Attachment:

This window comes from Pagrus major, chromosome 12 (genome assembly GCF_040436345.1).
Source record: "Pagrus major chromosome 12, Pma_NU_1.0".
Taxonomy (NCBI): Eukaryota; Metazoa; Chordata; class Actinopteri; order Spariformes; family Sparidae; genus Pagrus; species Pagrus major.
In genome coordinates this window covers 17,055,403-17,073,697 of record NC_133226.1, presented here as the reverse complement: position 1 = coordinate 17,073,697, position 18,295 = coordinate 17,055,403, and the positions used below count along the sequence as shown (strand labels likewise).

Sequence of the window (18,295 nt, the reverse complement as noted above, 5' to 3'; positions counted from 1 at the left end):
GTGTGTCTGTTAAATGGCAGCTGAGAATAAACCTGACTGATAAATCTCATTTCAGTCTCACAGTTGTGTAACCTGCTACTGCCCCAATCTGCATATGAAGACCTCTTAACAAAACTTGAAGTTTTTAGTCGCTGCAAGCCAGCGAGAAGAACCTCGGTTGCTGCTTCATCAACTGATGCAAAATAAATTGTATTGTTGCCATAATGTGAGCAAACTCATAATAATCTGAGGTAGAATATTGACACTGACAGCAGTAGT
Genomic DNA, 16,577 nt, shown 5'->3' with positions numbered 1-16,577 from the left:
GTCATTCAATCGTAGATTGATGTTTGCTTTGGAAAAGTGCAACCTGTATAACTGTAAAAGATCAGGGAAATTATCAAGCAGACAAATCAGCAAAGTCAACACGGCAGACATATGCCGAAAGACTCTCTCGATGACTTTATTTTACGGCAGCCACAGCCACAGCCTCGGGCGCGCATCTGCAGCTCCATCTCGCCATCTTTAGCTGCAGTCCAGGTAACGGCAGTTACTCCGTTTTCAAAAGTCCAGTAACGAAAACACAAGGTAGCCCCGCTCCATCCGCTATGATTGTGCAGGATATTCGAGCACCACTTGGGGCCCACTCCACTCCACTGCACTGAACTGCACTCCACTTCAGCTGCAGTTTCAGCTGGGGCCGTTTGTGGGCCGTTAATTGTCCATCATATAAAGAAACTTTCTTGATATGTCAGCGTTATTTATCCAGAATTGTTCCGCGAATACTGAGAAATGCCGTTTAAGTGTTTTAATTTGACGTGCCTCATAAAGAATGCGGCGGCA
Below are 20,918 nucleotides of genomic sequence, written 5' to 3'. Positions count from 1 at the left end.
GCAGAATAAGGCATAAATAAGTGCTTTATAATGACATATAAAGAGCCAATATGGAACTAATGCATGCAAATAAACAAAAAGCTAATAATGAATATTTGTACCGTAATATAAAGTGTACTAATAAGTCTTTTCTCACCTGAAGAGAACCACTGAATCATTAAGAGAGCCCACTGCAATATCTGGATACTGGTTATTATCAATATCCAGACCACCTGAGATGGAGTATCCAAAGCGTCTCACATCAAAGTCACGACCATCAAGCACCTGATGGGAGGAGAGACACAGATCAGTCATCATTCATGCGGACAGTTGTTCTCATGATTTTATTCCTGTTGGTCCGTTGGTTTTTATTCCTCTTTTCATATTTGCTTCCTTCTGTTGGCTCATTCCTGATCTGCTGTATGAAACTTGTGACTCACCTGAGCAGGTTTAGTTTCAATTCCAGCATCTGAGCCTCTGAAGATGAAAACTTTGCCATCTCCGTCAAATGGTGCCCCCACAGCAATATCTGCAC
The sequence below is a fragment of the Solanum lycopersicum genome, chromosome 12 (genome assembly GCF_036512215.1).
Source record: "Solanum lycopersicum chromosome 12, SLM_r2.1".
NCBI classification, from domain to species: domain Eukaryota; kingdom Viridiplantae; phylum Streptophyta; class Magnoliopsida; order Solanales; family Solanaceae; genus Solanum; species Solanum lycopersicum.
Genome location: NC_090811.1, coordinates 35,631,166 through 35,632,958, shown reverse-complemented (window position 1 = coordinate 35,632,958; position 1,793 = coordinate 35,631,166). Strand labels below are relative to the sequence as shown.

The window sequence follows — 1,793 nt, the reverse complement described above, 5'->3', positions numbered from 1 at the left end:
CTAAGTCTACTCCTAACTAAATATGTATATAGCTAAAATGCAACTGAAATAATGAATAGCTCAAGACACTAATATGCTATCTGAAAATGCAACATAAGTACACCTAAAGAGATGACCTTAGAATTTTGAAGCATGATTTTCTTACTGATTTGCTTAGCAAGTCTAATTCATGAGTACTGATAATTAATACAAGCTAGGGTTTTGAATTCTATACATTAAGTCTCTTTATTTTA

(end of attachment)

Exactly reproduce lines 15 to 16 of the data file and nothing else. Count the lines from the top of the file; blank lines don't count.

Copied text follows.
The window sequence follows — 1,793 nt, the reverse complement described above, 5'->3', positions numbered from 1 at the left end:
CTAAGTCTACTCCTAACTAAATATGTATATAGCTAAAATGCAACTGAAATAATGAATAGCTCAAGACACTAATATGCTATCTGAAAATGCAACATAAGTACACCTAAAGAGATGACCTTAGAATTTTGAAGCATGATTTTCTTACTGATTTGCTTAGCAAGTCTAATTCATGAGTACTGATAATTAATACAAGCTAGGGTTTTGAATTCTATACATTAAGTCTCTTTATTTTA